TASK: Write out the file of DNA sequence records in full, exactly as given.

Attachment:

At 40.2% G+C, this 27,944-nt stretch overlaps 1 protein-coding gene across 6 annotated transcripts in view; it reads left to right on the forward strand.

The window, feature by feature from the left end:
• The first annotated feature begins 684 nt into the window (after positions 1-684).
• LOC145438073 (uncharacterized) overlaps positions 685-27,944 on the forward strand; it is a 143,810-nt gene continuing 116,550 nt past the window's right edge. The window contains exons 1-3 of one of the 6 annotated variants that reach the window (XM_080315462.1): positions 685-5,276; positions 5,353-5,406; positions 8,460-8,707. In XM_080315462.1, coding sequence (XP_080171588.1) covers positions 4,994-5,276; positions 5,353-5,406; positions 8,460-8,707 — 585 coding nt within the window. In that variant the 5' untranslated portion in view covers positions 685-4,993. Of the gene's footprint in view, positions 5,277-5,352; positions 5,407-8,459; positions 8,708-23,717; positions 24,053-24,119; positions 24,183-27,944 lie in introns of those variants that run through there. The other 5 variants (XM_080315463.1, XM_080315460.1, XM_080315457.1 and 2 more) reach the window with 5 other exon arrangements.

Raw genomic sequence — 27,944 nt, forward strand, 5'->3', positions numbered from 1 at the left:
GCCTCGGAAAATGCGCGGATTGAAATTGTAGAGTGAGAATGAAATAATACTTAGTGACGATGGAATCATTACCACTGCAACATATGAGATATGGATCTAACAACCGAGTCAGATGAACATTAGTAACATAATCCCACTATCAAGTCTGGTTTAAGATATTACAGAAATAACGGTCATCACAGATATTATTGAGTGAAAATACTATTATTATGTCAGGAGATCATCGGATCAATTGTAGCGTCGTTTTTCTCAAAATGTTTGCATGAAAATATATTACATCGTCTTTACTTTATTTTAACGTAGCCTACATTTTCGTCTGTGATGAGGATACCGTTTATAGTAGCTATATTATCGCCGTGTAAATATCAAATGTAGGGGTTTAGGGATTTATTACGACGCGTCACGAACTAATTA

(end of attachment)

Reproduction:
At 40.2% G+C, this 27,944-nt stretch overlaps 1 protein-coding gene across 6 annotated transcripts in view; it reads left to right on the forward strand.

The window, feature by feature from the left end:
• The first annotated feature begins 684 nt into the window (after positions 1-684).
• LOC145438073 (uncharacterized) overlaps positions 685-27,944 on the forward strand; it is a 143,810-nt gene continuing 116,550 nt past the window's right edge. The window contains exons 1-3 of one of the 6 annotated variants that reach the window (XM_080315462.1): positions 685-5,276; positions 5,353-5,406; positions 8,460-8,707. In XM_080315462.1, coding sequence (XP_080171588.1) covers positions 4,994-5,276; positions 5,353-5,406; positions 8,460-8,707 — 585 coding nt within the window. In that variant the 5' untranslated portion in view covers positions 685-4,993. Of the gene's footprint in view, positions 5,277-5,352; positions 5,407-8,459; positions 8,708-23,717; positions 24,053-24,119; positions 24,183-27,944 lie in introns of those variants that run through there. The other 5 variants (XM_080315463.1, XM_080315460.1, XM_080315457.1 and 2 more) reach the window with 5 other exon arrangements.

Raw genomic sequence — 27,944 nt, forward strand, 5'->3', positions numbered from 1 at the left:
GCCTCGGAAAATGCGCGGATTGAAATTGTAGAGTGAGAATGAAATAATACTTAGTGACGATGGAATCATTACCACTGCAACATATGAGATATGGATCTAACAACCGAGTCAGATGAACATTAGTAACATAATCCCACTATCAAGTCTGGTTTAAGATATTACAGAAATAACGGTCATCACAGATATTATTGAGTGAAAATACTATTATTATGTCAGGAGATCATCGGATCAATTGTAGCGTCGTTTTTCTCAAAATGTTTGCATGAAAATATATTACATCGTCTTTACTTTATTTTAACGTAGCCTACATTTTCGTCTGTGATGAGGATACCGTTTATAGTAGCTATATTATCGCCGTGTAAATATCAAATGTAGGGGTTTAGGGATTTATTACGACGCGTCACGAACTAATTA